Test-Driven Development: Writing Efficient Code for your Unit Tests

Unit tests are an indispensable part of the development process. Unfortunately, some programmers experience a hard time when writing good code for their tests. This is not because they lack knowledge, but because they introduce expensive complexity within their code, which makes their test code ineffective. While there is no single definition of clean test code, there are some things that are universal. For instance, clean tests should contain an easily readable code. If the test code is easy to read, then it is easy to understand how it works and consequently, easier to find problems should the test fail.


In his amazing and magnificently written programming book — Clean Code, the prolific Robert C Martin, commonly known as ‘Uncle Bob’, shares some eye-opening experiences for anyone looking to improve their coding skills. When it comes to tests, he identifies three rules of test-driven development every programmer should follow. He also describes the F.I.R.S.T principles for clean tests. These are:

  • Fast: The best tests are fast enough. If tests run slowly, you’ll probably be discouraged from running them frequently.
  • Independent: Always strive to avoid test interdependence. At no time should a test depend on the state of preceding tests. This allows you to run tests individually, which is great for debugging in the event of a test break.
  • Repeatable: Ideally, every test should be repeatable in different environments without being erroneous. If the tests do not rely on a database or network, then it should work in any environment as it only depends on the code to be tested. When such a test works in one environment and fails in another, then chances are the test or the method is set up wrongly.
  • Self-validating: Each test should have a single Boolean output- either a pass or a fail. You do not have to check through the log files to identify whether the test result was valid or not.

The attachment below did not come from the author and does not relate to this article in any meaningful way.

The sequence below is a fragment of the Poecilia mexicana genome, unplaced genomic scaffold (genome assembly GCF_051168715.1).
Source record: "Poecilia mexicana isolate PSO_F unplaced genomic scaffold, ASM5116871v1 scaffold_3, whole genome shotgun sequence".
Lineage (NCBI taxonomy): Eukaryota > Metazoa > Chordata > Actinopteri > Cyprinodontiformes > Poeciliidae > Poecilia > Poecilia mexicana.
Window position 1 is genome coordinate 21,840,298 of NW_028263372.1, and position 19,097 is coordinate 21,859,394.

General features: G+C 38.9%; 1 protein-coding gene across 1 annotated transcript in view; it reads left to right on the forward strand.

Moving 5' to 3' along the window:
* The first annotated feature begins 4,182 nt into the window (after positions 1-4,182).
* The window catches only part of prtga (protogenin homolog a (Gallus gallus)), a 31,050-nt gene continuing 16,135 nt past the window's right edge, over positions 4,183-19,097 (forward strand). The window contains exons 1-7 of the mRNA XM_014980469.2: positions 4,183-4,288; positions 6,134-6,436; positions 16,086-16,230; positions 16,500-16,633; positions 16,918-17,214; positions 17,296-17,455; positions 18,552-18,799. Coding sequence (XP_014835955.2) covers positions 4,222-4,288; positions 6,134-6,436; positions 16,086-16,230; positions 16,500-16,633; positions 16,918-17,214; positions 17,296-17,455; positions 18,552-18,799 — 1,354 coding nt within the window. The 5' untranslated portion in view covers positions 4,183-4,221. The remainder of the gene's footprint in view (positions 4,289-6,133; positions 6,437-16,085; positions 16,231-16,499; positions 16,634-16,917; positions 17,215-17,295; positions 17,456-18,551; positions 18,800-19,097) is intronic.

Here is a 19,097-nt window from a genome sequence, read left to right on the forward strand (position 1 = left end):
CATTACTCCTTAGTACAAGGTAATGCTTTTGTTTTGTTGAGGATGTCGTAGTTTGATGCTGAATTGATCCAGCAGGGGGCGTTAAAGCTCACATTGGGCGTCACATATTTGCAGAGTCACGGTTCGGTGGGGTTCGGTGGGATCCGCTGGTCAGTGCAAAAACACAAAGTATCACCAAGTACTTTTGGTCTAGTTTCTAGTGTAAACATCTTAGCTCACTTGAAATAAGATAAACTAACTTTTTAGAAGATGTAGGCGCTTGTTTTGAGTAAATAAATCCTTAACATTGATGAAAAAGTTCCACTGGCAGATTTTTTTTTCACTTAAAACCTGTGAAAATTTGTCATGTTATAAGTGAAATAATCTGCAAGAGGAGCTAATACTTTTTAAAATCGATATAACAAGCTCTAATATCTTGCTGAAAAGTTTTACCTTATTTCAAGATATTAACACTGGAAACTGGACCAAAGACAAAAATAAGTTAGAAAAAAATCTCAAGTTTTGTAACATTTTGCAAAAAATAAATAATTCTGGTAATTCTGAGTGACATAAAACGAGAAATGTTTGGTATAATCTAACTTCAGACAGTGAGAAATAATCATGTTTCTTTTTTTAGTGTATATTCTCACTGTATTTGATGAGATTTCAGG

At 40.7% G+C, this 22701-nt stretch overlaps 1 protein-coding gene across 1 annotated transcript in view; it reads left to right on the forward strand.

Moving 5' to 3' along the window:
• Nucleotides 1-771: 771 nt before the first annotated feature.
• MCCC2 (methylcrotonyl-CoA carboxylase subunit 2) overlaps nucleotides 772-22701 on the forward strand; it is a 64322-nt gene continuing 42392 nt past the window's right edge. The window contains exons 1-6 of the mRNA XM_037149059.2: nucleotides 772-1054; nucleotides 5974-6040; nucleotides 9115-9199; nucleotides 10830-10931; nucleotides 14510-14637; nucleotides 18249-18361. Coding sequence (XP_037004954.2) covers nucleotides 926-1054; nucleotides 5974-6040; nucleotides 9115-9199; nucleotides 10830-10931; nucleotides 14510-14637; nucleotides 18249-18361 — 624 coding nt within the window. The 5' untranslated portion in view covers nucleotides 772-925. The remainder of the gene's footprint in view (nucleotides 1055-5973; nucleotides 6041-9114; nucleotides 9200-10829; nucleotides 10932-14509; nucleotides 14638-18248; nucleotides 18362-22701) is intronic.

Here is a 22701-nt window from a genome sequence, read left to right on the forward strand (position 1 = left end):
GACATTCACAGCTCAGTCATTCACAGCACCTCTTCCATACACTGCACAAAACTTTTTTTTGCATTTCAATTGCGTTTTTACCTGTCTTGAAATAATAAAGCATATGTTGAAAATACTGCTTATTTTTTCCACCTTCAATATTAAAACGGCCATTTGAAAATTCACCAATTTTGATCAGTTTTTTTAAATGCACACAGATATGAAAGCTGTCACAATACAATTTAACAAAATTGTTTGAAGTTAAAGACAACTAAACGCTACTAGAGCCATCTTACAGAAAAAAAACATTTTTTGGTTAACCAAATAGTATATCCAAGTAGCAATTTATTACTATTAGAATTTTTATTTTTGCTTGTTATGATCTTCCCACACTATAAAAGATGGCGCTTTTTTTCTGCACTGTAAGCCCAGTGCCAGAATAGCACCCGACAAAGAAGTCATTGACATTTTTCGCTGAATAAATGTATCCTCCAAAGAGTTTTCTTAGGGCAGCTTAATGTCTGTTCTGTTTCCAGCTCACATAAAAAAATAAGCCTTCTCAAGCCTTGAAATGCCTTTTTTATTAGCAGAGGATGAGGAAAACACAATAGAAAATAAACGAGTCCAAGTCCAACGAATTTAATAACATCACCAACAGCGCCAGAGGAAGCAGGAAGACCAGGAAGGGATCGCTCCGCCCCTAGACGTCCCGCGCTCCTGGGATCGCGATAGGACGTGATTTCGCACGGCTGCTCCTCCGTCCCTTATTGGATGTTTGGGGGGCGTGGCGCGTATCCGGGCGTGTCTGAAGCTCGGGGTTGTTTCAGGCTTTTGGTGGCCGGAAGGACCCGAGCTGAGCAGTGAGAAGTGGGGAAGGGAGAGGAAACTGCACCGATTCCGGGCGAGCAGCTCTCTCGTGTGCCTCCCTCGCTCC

• Timely: Unit tests should be created in a timely manner. In TDD, the ideal time for creating test code is before writing the production code.

One more thing- Each test should have its own function

If you want to run multiple tests, for example, each test should have its own function. This is where the one test-one function notion comes into play. Consider the anatomy of this simple test:

Lumping the two tests together is confusing because you’re not sure whether the output from test one affects test two. Secondly, the starting state of test two is not explicit. The test runs regardless of the state test one finishes. There’s so much ambiguity to think about. Now think of a situation where you lumped about 10 items in a single test and something went wrong. It will be hard to identify which of the 10 items failed.

To fix this, we can set up two functions for each test as shown below

In this test, we have an explicit starting state for test B. Notice how this makes the tests easier to read and analyze.

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